For long-term travel, some people will tell you there is a definite packing list.
My advice is: you can never really predict what you’ll need.
The suit in the suitcase
When I left the Philippines at the end of March 2019, I was heading to Taipei partly to teach a workshop at the National Taiwan Normal University teacher development program, and partly to see a city I’d never been except on airport layovers.
I had to pack work clothes. A suit, from a tailor in Bangkok who assured me he would adjust them to a new weight if I needed, any time. At that time, I had already gotten used to not wearing a watch on my wrist, but the suit still felt like I belonged in it.
And so I taught at NTNU. It was a productive time. The colleagues at NTNU and from around schools in Taiwan who attended the workshop were earnest about making an impact in their students’ learning and lives.
The suit is still in my suitcase. I’ve used it a few more times in a few more cities since. It lives in the suitcase most of the time, the creases becoming more pronounced each time I air the jacket.
You don’t need wear a suit to clean your head. And, it’s messy work that requires freedom to move easily.
So the suit rests in the suitcase, a skin shed, a specific costume waiting for an occasion. Most days, I forget it’s there.
Life becomes very simple when you are traveling for an internal purpose. I have 6 t-shirts, all the same plain, V-neck design in different colors. I have 4 pairs of shorts. Every week, there’s a day to go to the laundry and drop off half of the clothes that were worn that week, and they’re clean the next day.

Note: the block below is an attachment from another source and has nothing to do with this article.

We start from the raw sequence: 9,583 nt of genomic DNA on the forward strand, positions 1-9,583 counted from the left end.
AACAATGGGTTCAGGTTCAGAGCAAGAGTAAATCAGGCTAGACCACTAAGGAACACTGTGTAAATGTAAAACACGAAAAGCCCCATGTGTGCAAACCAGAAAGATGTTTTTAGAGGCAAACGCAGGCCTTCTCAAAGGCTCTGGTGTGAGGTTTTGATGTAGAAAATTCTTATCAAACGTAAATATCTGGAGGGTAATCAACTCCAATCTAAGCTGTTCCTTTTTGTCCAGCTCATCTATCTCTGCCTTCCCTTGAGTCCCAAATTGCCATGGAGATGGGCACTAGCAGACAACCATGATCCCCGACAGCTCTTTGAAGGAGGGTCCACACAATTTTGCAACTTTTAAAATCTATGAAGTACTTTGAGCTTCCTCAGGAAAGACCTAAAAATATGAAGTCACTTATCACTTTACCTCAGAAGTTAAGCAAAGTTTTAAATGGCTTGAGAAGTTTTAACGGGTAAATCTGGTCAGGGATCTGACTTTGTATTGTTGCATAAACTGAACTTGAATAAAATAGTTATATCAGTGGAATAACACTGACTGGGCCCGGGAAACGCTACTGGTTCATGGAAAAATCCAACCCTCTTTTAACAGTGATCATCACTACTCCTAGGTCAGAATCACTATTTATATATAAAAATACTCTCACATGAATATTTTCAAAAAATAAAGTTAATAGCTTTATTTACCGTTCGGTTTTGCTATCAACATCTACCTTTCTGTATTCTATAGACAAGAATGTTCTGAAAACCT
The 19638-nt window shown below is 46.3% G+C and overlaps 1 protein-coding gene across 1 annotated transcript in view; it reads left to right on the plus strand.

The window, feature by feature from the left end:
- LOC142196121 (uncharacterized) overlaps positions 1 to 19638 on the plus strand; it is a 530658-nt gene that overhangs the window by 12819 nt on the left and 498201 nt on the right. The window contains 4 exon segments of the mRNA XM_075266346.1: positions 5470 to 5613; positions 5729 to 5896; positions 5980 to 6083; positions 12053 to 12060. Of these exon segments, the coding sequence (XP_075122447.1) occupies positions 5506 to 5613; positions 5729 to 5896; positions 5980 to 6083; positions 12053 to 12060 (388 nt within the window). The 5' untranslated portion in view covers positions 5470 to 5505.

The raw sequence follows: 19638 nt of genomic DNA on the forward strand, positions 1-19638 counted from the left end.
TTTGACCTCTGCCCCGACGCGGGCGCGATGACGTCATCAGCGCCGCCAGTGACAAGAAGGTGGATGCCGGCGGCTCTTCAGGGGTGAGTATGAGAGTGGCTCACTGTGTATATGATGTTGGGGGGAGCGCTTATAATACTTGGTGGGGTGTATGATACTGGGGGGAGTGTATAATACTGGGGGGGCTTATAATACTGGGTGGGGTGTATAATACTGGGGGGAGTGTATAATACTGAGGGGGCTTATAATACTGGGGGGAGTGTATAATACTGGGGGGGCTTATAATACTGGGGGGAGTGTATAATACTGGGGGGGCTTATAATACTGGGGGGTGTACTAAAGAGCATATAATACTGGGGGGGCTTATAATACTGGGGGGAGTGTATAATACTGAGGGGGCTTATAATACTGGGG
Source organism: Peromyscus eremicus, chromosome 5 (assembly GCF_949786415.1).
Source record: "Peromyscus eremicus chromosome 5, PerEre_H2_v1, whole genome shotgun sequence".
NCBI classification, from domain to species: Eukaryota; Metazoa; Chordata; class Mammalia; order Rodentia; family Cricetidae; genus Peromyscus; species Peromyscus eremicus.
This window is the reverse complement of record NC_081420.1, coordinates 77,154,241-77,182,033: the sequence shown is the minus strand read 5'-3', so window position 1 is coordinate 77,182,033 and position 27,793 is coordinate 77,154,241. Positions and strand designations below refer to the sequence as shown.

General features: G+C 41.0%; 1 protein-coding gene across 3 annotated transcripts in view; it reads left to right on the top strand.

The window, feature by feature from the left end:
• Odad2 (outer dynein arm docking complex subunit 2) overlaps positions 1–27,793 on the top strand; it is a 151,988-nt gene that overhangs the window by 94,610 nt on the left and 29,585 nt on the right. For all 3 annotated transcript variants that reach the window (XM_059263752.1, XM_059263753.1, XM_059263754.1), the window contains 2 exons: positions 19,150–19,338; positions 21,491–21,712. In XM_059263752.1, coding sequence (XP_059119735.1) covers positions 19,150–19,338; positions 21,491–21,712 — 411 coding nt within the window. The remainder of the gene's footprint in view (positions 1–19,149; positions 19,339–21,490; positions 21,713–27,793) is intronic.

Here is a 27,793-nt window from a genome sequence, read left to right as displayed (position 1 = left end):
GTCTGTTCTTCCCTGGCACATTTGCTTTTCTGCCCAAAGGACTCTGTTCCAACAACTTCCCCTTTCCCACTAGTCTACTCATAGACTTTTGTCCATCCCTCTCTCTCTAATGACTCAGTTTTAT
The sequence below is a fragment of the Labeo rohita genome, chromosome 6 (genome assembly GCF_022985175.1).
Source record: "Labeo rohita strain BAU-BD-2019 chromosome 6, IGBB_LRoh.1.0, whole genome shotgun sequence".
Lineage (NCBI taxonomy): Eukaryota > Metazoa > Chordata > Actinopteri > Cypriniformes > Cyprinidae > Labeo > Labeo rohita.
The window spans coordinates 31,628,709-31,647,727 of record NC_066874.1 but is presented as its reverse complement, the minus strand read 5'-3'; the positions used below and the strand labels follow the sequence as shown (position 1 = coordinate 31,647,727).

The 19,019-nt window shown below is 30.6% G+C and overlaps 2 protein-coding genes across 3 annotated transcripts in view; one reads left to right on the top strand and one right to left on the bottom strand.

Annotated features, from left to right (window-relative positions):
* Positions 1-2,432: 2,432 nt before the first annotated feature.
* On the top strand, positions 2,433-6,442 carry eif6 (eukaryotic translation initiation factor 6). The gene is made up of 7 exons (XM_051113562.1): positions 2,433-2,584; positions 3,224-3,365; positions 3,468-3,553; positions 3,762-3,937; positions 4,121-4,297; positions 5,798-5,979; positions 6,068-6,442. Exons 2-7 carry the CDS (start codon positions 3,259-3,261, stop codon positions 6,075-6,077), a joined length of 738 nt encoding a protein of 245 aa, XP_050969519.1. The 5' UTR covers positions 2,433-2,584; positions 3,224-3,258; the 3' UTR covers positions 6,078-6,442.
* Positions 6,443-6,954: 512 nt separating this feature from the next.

There’s not much need to buy anything more.
My advice is, you don’t need much.
You can get what you didn’t bring with you
In Taiwan I learned that what you see often depends on where you’re standing as you look at it. One of my favourite days in Taipei was spent at the National Fine Arts Museum in the Zhongshan district. The exhibits included one called “Practitioner, Heaven, and Earth – A Retrospective of YU Peng” and included watercolor paintings, oil paintings, prints, calligraphies, ink paintings, and ceramic works. His ink paintings were remarkable, often placing a person in contexts that were ambiguous and for which they seemed unprepared.
Much like the last 360 days have been for me.
I spent the afternoon at the TFAM learning to see flexibly, viewing Peng’s art first from one spot, and then moving to find a new vantage point, to see if there was another way I might see. It was an interesting exercise.
Ten months after the day with YU Peng, I would recall that day as it bloomed inside with new meaning. In February 2020, someone writes to me and says,
I read your book. It must have been the worst thing in your life to reach that point.
All it takes is just taking one step to the side.
Someone else’s opinion is not something that I want to spend energy trying to change. Opinions are surface expressions of mental models, and I know from spending a year discarding and reforming mental models that mental models are not things someone can tell you to change. Personal change requires a personal desire to change how to see and how to think.
So I think to myself, It was one of the best things that ever happened to me.
I’ve learned to let go of superficial things like tailored suits. The things people own or don’t own do not define the self.
I’ve learned to be grateful for the simple things I have, like clean shirts and while I write, I do so in bare feet.
Mostly, I know exactly what I don’t want, and I know exactly what I need to be well and to stay that way.
My advice is, the most important things are the lightest to carry.
Now, I bring them with me everywhere I go.